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The Green Bag

household spell the name in these dif ferent ways) of Roxburghshire, Scotland, and came to this country, by way of Londonderry, Ireland (where they so journed a few months only), landing at the port of Philadelphia early in the year 1708. Their descendants took part in the Revolution, fighting for the liberty of the colonists. Mr. Kerr's father and his grandfather, Col. Josias Westlake, were prominent educators "for a great number of years, and were also leading farmer-folk. Mr. Kerr grew up on the farm; his life there was much the same as that of any other sturdy farmer-boy of the time; here he acquired a fine physical development and a store of nervous energy which has served him so well in later years, enabling him to work at his desk twelve to fourteen hours a day without undue fatigue. He was well grounded in the rudiments of an education at the dis trict school; attended the high school at Tippecanoe City, walking two miles and a half morning and evening from and to his home; and thereafter attended the National Normal University, at Lebanon, Ohio. The career and success of Mr. Kerr as a law-writer and author of well-known and highly-prized law books is a signal example of success achieved in the pro fession by one to whom the active practice — the actual trial of cases in court; the delay and necessary "waste of time" incident thereto — was dis tasteful in many respects. Being of studious habits and an acquisitive turn of mind he has devoted his life to the acquisition and mastery of the principles underlying the science of the law and to the systematization and elucidation thereof. Preferring fame to pelf, he early commenced to write on legal subjects, and by earnest application and tireless industry has climbed to the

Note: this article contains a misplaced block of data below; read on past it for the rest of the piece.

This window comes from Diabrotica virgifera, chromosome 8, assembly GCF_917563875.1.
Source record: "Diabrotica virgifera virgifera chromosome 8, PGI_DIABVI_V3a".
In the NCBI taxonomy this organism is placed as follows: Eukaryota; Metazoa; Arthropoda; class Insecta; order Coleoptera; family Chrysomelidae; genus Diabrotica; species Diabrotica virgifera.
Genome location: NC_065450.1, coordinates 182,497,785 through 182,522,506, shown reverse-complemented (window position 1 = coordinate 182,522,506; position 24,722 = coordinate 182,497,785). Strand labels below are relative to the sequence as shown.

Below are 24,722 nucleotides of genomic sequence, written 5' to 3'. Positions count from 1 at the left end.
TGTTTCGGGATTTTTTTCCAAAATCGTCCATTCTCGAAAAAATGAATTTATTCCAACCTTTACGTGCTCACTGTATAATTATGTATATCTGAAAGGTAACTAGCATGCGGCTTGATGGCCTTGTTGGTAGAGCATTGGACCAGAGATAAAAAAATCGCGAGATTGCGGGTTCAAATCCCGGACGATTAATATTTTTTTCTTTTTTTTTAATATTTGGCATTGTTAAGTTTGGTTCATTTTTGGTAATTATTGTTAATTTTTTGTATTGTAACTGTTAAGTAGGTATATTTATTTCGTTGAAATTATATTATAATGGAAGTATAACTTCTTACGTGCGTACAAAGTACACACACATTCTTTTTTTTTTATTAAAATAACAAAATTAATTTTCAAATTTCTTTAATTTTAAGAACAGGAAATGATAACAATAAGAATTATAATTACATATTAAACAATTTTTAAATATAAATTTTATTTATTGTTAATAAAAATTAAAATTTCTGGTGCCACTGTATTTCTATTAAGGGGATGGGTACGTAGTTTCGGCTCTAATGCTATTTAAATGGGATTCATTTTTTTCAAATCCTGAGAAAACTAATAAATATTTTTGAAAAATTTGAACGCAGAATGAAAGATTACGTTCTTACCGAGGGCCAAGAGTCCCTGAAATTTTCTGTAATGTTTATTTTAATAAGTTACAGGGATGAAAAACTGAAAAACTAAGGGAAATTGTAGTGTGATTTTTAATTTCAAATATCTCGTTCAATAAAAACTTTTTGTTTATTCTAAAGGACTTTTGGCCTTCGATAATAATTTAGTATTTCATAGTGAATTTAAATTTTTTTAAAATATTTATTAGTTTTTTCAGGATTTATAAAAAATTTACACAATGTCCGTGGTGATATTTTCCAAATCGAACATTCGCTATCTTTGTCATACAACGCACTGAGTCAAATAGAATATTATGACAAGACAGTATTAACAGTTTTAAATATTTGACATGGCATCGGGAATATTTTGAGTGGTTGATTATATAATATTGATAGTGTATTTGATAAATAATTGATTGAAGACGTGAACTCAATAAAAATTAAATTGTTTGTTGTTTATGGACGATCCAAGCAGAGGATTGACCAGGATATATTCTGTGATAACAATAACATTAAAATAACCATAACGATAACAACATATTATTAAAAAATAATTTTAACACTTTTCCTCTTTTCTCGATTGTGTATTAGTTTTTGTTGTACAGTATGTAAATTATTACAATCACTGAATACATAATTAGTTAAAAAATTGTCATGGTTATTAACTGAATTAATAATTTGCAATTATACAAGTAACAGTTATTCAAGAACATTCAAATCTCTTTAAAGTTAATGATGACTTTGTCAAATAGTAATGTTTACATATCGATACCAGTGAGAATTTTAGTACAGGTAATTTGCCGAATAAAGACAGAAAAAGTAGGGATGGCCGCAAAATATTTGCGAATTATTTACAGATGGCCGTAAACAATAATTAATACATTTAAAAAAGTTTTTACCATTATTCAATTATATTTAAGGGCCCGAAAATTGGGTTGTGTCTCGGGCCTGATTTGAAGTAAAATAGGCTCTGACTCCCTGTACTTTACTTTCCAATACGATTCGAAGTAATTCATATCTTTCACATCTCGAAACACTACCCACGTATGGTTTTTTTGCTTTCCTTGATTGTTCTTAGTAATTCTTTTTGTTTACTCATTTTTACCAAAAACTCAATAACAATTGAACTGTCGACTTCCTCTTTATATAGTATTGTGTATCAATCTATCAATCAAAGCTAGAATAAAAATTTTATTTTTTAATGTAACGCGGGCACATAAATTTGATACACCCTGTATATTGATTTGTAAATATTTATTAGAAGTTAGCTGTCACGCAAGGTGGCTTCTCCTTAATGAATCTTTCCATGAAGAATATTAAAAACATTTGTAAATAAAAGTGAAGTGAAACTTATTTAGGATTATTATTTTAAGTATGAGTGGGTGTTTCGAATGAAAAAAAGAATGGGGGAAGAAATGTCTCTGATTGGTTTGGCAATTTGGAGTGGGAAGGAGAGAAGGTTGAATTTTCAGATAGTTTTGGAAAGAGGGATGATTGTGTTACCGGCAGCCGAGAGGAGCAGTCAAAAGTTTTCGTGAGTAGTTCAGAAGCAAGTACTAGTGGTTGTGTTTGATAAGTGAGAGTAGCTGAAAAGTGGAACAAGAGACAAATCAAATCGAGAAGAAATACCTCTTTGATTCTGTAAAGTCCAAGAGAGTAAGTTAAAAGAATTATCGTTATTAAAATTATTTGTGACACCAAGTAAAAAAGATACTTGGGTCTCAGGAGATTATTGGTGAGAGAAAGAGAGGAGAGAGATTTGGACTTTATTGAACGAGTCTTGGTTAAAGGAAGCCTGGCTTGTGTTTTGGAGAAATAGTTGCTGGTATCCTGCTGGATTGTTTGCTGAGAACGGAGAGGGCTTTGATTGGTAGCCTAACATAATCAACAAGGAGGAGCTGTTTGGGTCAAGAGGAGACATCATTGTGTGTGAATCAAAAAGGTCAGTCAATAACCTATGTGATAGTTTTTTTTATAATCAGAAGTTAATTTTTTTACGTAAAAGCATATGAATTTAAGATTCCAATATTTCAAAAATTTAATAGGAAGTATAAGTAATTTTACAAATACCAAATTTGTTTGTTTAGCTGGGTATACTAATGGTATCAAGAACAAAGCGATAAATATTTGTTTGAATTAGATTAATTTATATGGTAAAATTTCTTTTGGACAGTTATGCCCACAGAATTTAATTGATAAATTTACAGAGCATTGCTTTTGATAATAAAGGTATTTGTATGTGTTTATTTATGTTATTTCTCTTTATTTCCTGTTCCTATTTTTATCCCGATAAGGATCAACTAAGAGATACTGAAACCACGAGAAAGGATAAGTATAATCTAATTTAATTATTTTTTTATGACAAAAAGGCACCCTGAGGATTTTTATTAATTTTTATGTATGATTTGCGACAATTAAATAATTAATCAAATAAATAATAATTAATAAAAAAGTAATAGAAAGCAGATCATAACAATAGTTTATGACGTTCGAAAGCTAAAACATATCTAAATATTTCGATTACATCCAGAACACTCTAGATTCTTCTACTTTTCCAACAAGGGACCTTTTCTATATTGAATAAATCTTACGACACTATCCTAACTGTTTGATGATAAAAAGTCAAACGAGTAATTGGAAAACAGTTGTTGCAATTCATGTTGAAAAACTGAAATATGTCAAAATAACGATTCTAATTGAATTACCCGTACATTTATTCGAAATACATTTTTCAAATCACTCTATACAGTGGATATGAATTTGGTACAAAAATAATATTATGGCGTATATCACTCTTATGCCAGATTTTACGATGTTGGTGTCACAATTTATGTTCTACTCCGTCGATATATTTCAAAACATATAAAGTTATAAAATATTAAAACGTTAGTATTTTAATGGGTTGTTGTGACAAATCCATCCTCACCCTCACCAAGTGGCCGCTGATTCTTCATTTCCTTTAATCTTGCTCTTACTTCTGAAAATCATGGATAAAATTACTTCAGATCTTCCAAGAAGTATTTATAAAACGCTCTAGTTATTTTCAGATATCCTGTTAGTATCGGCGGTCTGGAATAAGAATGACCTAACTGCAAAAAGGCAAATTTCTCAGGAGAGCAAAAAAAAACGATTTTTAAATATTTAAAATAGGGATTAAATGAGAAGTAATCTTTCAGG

vantage-ground of a mastery of the general science of the law and the deci sions of the courts. Being a "disciple of the D wight method," as contradistinguished from the modern "case method" followed at all the law schools, Mr. Kerr puts his reliance in fundamental principles of general application and not in "pre cedents" or cases applying to a given state of facts and of restricted applica tion only; in other words, he does not regard all "precedents" as good law, simply because a pronunciamiento of a judge from the bench, which may be weak or strong, cogent and correct, or violative of the fundamental principles by which the case is governed, according as the judge is well-read or otherwise, on the law, or the motif of the decision be upright, biased or otherwise in fluenced. A judge he regards as good as any other man, as long as he behaves himself as well, and fearlessly and honestly discharges his duty as he sees it, without fear or favor; but a judge on the bench is not different from or superior to or more learned than the same indi vidual at the bar; and the methods by which judges are selected, and the influences which have been and still do dictate in this matter, do not assure that the best men are always selected. A poor lawyer, or one otherwise un worthy, elevated to the bench never can become a learned and eminent judge, and his written opinions are to be respected and followed as precedents in so far and only in so far as they are based on sound reasoning and wellestablished principles of the law. In other words M r Kerr is not a respecter of "precedents" as such, merely because they are the deliverance of a judge from the bench. Mr. Kerr was called to the bar in Ohio in 1877, and thereafter was admitted to